New safe driving initiative by fire service
EXMOUTH S fire-fighters could be spending their quiet shifts educating young people on driving in a bid to slash road deaths.
EXMOUTH'S fire-fighters could be spending their 'quiet' shifts educating young people on driving in a bid to slash road deaths.
At a cost of �20,000 Devon and Somerset Fire Service have refitted a vehicle which will be the focal point of a new national campaign to increase driver safety - the first of its kind in the country.
The vehicle, a converted VW van, was refitted following a grant from a Government quango, a Country Mile, whose remit is to prevent road deaths among young people.
The 'educational' vehicle has a 10,000 watt night club-quality speakers, a TV and even computer game-console with a driving game.
You may also want to watch:
It follows an aborted bid last year by police, the fire service, Devon County Council and the town council - collectively the dangerous Drivers Reduction Action Group (DRAG) - to host a series of out door events in a bid to tackle the problem of speeding 'boy racers' on the seafront.
However the plug was pulled because of fears that young drivers from up and down the country would descend on Exmouth using internet chat rooms.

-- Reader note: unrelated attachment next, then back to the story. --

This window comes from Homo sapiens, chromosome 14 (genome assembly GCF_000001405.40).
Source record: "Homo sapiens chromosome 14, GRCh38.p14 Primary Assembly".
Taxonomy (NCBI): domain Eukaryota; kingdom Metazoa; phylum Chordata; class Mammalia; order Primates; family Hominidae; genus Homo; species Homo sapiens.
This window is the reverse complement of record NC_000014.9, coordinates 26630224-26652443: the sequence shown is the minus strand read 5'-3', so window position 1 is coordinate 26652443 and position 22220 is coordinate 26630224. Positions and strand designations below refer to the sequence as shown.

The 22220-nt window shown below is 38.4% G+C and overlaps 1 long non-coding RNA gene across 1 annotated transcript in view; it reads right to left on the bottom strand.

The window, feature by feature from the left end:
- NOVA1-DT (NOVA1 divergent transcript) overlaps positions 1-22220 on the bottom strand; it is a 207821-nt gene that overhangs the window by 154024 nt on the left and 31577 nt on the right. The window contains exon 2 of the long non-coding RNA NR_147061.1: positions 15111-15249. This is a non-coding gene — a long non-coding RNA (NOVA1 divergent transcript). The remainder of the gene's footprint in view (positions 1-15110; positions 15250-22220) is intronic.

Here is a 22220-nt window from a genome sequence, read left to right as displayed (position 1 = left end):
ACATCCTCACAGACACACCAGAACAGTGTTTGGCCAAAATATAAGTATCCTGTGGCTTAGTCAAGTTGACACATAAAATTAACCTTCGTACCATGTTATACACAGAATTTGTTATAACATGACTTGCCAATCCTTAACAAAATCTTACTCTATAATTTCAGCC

- 1 Are you ready to play hotel's Game of Stones?
- 2 Council spending on temporary housing soars as crisis grows
- 3 Judges and lawyers pay tribute to 'simply the best' Anna
- 4 Man left with serious injures after crash on Woodbury Common
- 5 Councillors call for a U-turn on universal credit £20 decision
- 6 Exmouth Harriers pounding the roads of York and Portsmouth
- 7 Exe Raid Regatta on Exmouth water
- 8 Drink spiking crackdown after needle attack - Devon Police
- 9 Concept of 'live local' more important than ever in housing crisis
- 10 Property supply continues to be an issue as we approach the end of the year
But on Monday the Fire Service's James Hannaford briefed the council on a more 'ad hoc approach' - where fire officers in the specially refitted vehicle would turn up on spec and try and start up a rapport with young people.
"We have a duty to try and educate them and reduce road deaths," said Mr Hannaford.
"It can be very difficult to get them to listen and often think they think they know it all and somehow driver safety is 'fuddy duddy'.
"We want to try and engage with young people on their level. The vehicle has got a good stereo and has a computer driving game which they can try out.
"On a quiet night fire fighters could ago out on an ad-hoc basis to where drivers are gathered and try to educate them, and build a rapport.
"We want them to realise that unlike a computer game when you crash in real life you don't resetEnds